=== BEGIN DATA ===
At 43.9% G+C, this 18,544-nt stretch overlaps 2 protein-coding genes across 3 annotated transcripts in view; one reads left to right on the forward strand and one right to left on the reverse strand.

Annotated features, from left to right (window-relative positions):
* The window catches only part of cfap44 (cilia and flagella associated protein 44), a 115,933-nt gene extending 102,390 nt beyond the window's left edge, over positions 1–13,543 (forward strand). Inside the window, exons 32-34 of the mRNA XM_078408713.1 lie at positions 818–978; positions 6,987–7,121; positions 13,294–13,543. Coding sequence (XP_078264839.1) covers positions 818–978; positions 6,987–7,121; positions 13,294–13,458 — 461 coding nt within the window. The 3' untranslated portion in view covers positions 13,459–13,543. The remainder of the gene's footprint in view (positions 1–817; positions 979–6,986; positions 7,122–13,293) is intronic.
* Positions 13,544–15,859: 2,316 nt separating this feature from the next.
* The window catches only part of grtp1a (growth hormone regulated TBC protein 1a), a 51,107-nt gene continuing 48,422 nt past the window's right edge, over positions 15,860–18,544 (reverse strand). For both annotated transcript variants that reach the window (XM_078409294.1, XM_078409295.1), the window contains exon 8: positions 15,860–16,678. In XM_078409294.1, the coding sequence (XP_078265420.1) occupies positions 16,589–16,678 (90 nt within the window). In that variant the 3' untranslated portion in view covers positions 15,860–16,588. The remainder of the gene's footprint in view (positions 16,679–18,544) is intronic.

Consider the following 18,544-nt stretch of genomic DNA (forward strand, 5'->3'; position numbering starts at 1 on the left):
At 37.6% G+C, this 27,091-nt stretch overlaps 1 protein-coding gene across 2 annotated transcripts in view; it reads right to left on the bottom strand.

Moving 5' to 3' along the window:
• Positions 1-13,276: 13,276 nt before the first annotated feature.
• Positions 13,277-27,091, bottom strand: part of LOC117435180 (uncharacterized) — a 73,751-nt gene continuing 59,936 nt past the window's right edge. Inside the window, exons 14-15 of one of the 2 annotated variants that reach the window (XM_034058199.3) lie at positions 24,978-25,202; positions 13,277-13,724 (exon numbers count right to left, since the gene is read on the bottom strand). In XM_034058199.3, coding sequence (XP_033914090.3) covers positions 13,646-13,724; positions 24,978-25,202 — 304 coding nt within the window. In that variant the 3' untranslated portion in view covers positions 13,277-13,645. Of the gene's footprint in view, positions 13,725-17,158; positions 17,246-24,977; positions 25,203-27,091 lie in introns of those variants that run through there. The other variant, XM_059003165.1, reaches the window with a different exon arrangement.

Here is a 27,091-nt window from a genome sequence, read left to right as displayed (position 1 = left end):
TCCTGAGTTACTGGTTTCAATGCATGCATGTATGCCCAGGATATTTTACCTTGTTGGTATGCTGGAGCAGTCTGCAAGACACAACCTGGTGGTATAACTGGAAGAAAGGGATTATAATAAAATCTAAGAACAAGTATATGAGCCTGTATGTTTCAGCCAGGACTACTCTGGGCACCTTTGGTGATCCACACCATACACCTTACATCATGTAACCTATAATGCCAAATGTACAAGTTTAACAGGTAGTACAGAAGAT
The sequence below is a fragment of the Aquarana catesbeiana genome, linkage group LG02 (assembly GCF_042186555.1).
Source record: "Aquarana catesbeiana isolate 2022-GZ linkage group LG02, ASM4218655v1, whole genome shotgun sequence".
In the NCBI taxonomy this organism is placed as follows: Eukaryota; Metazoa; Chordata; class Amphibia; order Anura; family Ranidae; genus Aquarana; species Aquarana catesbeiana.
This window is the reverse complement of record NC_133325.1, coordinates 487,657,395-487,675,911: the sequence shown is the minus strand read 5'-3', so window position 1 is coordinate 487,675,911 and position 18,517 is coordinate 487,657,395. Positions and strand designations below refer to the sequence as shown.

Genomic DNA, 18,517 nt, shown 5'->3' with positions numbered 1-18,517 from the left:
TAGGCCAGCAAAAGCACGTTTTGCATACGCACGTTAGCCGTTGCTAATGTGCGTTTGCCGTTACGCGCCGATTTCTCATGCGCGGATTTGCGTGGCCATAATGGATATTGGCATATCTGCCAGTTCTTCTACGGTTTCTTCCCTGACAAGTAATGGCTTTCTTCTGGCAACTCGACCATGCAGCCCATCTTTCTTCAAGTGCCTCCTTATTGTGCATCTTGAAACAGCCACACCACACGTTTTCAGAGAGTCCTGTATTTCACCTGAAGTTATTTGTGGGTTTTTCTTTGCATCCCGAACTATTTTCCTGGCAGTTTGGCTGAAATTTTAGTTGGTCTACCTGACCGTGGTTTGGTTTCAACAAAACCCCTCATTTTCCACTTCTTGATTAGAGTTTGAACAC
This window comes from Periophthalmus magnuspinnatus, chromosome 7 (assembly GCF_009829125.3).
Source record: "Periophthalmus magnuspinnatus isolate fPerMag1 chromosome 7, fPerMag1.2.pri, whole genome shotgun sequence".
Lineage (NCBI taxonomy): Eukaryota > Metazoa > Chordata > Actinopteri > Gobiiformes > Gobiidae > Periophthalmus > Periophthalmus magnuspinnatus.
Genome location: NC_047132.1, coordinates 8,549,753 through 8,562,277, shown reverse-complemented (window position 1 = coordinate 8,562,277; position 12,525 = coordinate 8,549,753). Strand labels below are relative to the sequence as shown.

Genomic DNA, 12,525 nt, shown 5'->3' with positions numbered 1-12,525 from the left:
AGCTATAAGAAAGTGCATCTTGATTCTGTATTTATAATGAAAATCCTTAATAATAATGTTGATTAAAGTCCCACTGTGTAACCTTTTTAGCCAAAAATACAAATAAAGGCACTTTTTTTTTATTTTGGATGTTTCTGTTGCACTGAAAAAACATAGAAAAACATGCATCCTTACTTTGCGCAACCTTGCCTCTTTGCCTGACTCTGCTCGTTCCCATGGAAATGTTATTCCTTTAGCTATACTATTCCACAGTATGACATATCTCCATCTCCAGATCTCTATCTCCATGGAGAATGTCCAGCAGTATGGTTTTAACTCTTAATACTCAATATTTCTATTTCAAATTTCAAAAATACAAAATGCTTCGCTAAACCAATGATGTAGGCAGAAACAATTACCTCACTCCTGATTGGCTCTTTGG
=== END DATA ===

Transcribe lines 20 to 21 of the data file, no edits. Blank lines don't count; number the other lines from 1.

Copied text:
Source record: "Periophthalmus magnuspinnatus isolate fPerMag1 chromosome 7, fPerMag1.2.pri, whole genome shotgun sequence".
Lineage (NCBI taxonomy): Eukaryota > Metazoa > Chordata > Actinopteri > Gobiiformes > Gobiidae > Periophthalmus > Periophthalmus magnuspinnatus.